Walking the line between change and continuity: Government organizations are often large and changing the entire culture at once is a daunting prospect. An alternative is to foster systems change approaches in a small subset of government and let the rest of the organization carry on as before, but Damabi believes this is a false dichotomy. The approach of the CoLab is to be collaborative and deliberately build capacity gradually throughout the government, acting as a safe space to encourage those with interest to pursue innovative ideas and gain skills. As Damabi puts it, “To me, a challenge in government is also how to work in those in-between spaces, avoiding the pendulum swing of oppositional choices.”

What are the key challenges to this type of work?

Continuity is always a challenge in government due to changing leadership. Evolving systems need long- term vision and consistent leadership support. At the provincial level, the social innovation endowment was unquestionably a huge spur for experimentation. Though work continues, the loss of this endowment due to the change in leadership has been a blow. Those leading innovation need to be firmly supported by leadership and to have champions willing to promote and defend their work at the highest level.

Moreover, changing a culture is not just a question of commitment, but of skills and capacities as well. Civil servants will need to build their ability to understand systems, work with partners and manage risk. While building these capacities is possible at the individual level, normalizing them across the whole organization is a monumental task that will require significant investment of resources. 

How does this create conditions for system change?

Creating a safe space for innovationExperiments need safe spaces, ‘niches’, where they can be tried in practice, refined, and allowed to fail if necessary. Through to CoLab, provincial civil servants have such a safe space where they can not only experiment, but also have the help of a team of systems thinkers and designers to help them succeed.

Vision-building: By engaging authentically with citizens, government is helping Albertans to build visions of the kind of society, and the kind of government that they want. The social policy framework lays out a vision for the province and efforts to work with citizens on policy development continue. By sharing and spreading this vision the government ensures that the citizens will come to support them in creating systems change. 

Partnerships that endure: One of the benefits of collaboration is that successful collaborations endure even when the projects that led to the initial partnerships fail. Often, shadow networks of partners, working together around shared values and ideas, can sustain the process of systems change during periods when there is little impetus to change in the broader system. If change at the government level is to become realized at the broadest level, partnerships will be the building blocks that make it happen.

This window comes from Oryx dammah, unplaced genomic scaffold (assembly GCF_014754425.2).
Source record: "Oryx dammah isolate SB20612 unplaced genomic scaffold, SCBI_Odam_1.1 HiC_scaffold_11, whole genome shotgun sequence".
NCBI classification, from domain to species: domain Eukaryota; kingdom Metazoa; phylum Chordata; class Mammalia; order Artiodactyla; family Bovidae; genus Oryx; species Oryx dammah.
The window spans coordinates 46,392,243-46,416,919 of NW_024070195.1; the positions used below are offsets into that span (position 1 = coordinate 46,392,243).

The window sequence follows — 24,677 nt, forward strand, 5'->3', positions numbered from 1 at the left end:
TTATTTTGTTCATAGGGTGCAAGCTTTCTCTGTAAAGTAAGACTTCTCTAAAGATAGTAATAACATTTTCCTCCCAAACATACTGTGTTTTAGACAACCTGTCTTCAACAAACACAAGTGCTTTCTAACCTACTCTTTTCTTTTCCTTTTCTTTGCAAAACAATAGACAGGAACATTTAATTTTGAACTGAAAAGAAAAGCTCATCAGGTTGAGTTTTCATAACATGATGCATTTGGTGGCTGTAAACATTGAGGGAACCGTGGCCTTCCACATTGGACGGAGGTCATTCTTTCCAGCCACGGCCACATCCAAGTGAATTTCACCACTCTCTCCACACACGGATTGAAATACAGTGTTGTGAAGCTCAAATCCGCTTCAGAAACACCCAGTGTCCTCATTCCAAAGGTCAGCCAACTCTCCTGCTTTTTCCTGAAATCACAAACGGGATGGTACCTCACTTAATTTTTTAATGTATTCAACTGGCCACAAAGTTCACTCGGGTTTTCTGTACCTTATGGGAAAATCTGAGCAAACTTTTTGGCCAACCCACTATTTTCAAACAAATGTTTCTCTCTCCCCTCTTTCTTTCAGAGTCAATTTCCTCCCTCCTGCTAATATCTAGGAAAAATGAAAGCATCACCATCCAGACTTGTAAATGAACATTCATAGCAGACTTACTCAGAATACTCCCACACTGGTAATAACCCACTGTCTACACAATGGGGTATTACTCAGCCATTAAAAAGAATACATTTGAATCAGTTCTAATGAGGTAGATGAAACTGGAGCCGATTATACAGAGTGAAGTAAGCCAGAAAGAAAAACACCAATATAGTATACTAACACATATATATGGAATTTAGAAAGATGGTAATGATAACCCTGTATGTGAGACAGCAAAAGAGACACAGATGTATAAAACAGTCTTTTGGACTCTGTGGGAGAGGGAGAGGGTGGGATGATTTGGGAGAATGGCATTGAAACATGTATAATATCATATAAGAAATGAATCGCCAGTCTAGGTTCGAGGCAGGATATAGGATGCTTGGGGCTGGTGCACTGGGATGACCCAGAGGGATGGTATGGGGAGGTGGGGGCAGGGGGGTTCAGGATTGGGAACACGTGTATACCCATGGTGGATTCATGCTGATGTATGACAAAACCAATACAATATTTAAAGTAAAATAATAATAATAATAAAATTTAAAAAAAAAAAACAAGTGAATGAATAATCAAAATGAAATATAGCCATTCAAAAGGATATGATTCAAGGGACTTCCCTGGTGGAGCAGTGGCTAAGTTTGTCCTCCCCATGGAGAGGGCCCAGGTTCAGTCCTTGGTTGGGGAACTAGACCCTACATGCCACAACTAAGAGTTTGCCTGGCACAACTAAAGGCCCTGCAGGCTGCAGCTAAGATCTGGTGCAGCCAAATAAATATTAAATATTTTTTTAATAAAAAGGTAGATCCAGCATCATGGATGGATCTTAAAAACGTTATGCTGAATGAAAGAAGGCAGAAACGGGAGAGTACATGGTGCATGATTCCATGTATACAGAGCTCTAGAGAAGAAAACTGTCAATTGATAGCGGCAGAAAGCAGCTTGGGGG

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A story of risking failure to achieve positive change

Interviews with Sean Ballard, ATB Financial and

Ashley Good, Fail Forward 

Fail Forward is a national organization dedicated to sparking new kinds of conversations about the value of failure for enhancing impact. Ashley Good points out that, “At first, it was important to just get people to even talk about failure! Now, the discourse is out there but the new, big question is how to do it? How do organizations go about implementing action that takes risks and values failure?” 

Fail Forward is interested in organizations like ATB Financial. A crown corporation, ATB has grown to be the largest Alberta-based financial institution.  Sean Ballard is part of an internal unit called Emerge—a unit that exists to explore big trends on the horizon, make meaning of identified patterns, and experiment with new ideas that may (or may not) be worth investing in. Take, for example, the trend towards crowd funding: recently, Sean and his team at ATB created and tested a rewards platform for “main street businesses” that was subsequently launched through their small business group as www.AlbertaBoostR.ca. Building on what they learned from that, they are now creating and testing a crowd lending initiative where the crowd becomes part of the approval and funding, and ATB matches the funds (http://www.albertacrowdlenders.ca/). Now an opportunity to further test the model through partnering with SeedUps Canada has recently emerged; the first step was just announced! http://bit.ly/213JcI2

How are they achieving this kind of impact?

Responding to the broader context: The context is changing fast for this industry; the financial industry is being turned on its head. ATB has fully accepted that experimenting and learning quickly to do things in different ways is not a choice but a requirement in order to remain relevant and competitive; foresight is critical.